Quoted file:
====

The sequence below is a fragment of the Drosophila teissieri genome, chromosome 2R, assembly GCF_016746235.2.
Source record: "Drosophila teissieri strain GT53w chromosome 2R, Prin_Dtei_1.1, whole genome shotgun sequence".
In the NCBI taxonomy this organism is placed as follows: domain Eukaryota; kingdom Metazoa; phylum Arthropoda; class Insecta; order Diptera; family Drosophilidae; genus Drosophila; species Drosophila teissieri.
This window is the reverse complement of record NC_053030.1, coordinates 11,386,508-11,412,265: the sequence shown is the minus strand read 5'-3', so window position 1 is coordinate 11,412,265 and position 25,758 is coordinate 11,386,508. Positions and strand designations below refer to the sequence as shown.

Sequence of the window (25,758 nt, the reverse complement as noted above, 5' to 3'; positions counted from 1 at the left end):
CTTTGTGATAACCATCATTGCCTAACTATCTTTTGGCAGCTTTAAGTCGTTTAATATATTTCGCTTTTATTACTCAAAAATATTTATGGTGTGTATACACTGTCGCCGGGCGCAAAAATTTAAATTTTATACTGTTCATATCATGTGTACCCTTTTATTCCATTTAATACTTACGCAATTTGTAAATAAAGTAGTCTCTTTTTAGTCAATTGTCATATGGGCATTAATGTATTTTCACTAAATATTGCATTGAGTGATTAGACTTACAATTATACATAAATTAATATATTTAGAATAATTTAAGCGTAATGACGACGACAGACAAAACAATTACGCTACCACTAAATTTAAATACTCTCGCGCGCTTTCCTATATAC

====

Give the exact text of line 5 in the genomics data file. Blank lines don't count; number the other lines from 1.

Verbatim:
Sequence of the window (25,758 nt, the reverse complement as noted above, 5' to 3'; positions counted from 1 at the left end):